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Op-Ed: Helping the poor afford prescription drugs or helping hospitals’ financial status?

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As a safety-net for the poor, Congress started a drug rebate program in Medicaid in 1990 to provide pharmaceuticals to the most vulnerable enrollees. Section 340B of the Public Health Service Act requires drug companies that participate in the Medicaid entitlement to sell outpatient pharmaceuticals to various medical facilities that provide care to low-income patients. The program began in 1992 and was essentially an extension of the original drug rebate plan.

Drug companies give outpatient medicines at a discounted price to facilities called “covered entities” that serve the poor or uninsured. However, covered entities can sell the drugs to anyone, not just the poor, regardless of their insurance or ability to pay.

In other words, these facilities obtain drugs at a mandated discount price through the 340B program, sell them at higher prices to insured and paying patients and then collect the profits between the full retail price and their discounted price. Bottom line, the program has changed from assistance to the poor into a money-maker for these facilities and an additional cost, or tax, for the drug manufacturers.

The definition of a covered entity has expanded several times since 1992, but Congress and newly passed laws, such as the Affordable Care Act, increased the number of qualified facilities dramatically. Obamacare added outpatient cancer clinics, rural clinics, sole community hospitals, and critical access hospitals to the list. Plus, the ACA increased Medicaid significantly. No surprise, the American Hospital Association has lobbied extensively for a continuation and expansion of the program.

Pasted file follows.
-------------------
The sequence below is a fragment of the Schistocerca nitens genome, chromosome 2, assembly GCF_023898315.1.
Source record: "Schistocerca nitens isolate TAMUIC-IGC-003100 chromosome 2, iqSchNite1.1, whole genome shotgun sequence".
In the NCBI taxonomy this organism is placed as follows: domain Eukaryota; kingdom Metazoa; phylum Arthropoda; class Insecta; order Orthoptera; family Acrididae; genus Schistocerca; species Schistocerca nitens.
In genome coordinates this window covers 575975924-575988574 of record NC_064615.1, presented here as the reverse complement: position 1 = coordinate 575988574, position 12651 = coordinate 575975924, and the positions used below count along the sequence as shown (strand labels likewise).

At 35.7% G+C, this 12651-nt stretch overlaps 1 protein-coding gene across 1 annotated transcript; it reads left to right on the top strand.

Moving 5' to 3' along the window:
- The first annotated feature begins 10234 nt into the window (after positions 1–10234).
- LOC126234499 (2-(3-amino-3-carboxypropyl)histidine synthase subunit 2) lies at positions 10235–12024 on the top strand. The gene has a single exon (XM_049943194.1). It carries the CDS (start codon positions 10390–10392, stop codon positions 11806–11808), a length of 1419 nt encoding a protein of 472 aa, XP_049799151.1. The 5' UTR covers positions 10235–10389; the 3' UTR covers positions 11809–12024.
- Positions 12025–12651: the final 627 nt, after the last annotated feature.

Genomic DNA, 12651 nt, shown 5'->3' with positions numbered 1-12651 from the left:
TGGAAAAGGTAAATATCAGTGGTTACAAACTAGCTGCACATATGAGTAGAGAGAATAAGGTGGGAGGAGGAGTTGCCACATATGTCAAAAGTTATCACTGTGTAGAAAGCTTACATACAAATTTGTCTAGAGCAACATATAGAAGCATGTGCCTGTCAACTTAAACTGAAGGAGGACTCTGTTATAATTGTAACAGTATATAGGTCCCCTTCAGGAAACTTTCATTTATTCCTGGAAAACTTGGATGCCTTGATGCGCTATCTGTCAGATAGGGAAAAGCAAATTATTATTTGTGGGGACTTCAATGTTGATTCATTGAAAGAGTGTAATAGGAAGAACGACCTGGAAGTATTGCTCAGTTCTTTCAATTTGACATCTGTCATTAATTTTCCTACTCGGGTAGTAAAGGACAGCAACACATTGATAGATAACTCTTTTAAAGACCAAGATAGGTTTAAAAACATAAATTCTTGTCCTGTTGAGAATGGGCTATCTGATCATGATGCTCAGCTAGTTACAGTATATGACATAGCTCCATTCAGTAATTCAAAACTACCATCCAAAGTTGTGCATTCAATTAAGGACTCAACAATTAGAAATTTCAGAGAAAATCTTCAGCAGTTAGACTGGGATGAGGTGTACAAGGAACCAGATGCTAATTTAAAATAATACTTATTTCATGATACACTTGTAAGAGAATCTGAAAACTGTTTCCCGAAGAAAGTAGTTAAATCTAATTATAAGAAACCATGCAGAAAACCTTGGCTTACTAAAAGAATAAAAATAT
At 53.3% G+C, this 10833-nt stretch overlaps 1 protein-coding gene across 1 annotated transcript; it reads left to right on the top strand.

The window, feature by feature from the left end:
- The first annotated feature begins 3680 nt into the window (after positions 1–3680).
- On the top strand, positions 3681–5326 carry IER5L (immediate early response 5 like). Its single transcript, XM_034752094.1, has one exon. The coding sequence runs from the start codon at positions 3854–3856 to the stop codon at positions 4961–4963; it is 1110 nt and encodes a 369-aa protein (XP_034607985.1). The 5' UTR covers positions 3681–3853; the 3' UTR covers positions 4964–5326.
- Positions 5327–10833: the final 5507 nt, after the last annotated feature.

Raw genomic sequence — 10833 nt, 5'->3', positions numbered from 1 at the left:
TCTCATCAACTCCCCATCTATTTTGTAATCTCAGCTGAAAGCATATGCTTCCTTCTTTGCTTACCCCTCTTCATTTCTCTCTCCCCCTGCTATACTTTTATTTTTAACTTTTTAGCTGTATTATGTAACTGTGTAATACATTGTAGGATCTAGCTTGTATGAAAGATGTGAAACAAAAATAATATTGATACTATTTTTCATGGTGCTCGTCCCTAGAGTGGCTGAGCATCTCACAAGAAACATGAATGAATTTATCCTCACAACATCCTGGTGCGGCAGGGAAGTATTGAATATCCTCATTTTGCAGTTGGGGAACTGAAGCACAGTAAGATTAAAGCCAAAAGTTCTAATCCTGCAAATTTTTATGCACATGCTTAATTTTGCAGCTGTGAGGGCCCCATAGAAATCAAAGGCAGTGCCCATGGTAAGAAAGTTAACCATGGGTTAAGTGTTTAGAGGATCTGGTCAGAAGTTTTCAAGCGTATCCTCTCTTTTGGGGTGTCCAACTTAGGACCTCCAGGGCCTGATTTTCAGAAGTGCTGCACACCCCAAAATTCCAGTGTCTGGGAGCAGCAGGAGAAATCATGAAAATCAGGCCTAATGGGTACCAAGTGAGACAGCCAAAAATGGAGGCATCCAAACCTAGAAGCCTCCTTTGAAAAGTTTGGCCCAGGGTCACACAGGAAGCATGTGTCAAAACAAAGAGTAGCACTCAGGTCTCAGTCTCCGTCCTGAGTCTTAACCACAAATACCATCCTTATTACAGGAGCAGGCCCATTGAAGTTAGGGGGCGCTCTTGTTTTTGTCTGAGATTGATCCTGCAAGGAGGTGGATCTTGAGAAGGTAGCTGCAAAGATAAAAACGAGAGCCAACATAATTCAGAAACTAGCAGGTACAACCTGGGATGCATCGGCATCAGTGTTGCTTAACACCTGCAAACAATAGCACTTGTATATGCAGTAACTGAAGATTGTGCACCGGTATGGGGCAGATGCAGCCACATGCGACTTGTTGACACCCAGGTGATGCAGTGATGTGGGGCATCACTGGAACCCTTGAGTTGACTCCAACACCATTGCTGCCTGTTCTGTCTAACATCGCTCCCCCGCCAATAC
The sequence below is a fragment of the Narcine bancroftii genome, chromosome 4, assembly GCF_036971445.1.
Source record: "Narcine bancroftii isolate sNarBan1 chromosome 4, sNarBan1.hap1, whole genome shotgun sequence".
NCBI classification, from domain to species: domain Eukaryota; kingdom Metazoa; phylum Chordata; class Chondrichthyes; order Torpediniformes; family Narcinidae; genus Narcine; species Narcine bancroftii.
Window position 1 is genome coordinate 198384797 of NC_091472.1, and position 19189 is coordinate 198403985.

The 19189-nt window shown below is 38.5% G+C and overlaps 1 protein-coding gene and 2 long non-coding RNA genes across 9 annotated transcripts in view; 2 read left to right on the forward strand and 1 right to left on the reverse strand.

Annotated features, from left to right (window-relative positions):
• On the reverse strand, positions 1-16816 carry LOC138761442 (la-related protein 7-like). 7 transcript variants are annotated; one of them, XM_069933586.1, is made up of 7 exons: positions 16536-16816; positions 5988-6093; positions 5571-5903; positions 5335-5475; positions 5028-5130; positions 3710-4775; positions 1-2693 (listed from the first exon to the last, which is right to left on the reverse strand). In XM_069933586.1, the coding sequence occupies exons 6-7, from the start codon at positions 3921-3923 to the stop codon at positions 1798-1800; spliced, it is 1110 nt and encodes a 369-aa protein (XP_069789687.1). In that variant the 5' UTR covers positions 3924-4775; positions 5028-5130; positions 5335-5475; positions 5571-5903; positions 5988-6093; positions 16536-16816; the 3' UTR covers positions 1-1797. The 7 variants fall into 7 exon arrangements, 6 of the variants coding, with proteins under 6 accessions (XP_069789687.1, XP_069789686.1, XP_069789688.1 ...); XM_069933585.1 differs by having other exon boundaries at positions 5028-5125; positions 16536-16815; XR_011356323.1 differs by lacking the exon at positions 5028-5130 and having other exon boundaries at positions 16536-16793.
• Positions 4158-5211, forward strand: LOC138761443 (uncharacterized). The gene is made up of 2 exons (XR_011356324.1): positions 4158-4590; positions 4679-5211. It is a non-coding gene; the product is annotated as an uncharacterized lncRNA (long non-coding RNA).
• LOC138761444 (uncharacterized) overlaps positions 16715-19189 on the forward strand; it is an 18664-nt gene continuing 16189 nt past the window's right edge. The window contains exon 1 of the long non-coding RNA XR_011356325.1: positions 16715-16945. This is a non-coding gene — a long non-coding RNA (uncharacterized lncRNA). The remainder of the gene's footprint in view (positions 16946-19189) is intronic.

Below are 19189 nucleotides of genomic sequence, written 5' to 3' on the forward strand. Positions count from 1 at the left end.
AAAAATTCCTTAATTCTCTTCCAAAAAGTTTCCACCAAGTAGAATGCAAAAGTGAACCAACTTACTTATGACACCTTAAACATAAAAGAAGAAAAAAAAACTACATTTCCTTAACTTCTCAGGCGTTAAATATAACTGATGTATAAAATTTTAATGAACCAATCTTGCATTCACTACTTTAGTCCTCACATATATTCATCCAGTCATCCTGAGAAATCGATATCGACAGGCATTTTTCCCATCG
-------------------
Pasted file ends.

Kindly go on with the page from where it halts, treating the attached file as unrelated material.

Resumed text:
As of 2021, the 340B program accounted for 7.2 percent (approximately $44 billion) of all prescription drugs sold in the U.S. By 2022, the amount increased to $54 billion. A total of 53,000 medical facilities participate in the 340B plan, which is almost double the number of facilities in the program in 2014. The average profit margin on the sale of prescription drugs not obtained in the 340B program for medical facilities is 23 percent, compared to profits of 72 percent for drugs obtained in the 340B program.

Over 40 percent of all insured patients in the United States are in the government programs of Medicare and Medicaid, both of which began in 1965. Since the 1980s, provider payments have gradually, but relentlessly, gone down. This has caused doctor and hospital consolidation so that medical providers could survive financially.

Unfortunately, medical facilities use the 340B program as another income source. Elected officials argue that the money comes from drug manufacturers and not taxpayers, so why not expand the program.

Although it began with the goal of helping the poor, the 340B program has morphed into a supplemental income plan for the participating medical facilities. The poor are not being helped as originally intended. The other untoward consequence of the program is the financial burden placed on the pharmaceutical manufacturers. Instead of more money for the research and development of life extending and life saving drugs, the companies are subsidizing medical facilities that the government can’t financially support.

The 340B program either needs serious reform to actually support the most vulnerable patients or it should be closed. It definitely should not be expanded in its present form.

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